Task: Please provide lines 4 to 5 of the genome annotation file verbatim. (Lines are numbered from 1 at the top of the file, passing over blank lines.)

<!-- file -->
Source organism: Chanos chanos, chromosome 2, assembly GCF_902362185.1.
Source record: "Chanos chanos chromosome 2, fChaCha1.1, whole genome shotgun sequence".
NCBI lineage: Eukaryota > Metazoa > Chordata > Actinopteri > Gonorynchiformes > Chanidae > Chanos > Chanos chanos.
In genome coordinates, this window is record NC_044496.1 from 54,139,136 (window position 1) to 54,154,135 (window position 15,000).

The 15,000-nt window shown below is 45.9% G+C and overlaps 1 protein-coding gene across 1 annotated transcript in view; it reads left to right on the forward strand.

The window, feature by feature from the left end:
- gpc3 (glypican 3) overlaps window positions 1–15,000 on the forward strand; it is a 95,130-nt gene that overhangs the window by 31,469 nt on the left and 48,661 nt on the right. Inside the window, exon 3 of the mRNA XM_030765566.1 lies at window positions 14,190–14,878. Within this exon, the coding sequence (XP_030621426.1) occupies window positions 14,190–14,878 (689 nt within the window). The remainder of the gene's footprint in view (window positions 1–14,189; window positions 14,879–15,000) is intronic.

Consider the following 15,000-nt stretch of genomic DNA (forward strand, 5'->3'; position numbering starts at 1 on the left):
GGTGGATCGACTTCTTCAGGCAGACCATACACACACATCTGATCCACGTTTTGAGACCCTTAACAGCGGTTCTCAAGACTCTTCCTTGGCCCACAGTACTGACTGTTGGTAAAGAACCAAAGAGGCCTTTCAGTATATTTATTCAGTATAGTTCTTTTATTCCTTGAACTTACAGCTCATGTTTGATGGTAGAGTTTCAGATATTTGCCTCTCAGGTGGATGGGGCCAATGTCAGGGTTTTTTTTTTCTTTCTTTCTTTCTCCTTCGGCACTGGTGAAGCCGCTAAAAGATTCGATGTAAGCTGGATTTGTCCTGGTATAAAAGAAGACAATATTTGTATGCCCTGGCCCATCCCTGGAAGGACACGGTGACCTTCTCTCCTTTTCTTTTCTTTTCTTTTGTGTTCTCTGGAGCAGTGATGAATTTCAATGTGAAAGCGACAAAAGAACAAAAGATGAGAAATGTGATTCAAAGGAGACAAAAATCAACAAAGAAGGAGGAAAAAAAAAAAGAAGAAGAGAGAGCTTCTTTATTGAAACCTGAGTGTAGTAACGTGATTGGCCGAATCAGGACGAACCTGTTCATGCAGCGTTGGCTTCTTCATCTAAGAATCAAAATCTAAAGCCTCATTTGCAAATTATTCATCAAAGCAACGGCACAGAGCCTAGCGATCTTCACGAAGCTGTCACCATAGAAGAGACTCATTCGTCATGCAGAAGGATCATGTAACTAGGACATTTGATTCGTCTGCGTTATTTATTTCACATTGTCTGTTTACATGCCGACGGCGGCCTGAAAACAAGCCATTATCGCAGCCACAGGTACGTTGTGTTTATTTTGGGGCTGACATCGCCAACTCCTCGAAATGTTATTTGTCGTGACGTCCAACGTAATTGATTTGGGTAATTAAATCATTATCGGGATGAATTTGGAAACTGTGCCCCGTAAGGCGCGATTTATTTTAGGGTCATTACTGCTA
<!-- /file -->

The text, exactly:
In genome coordinates, this window is record NC_044496.1 from 54,139,136 (window position 1) to 54,154,135 (window position 15,000).

The 15,000-nt window shown below is 45.9% G+C and overlaps 1 protein-coding gene across 1 annotated transcript in view; it reads left to right on the forward strand.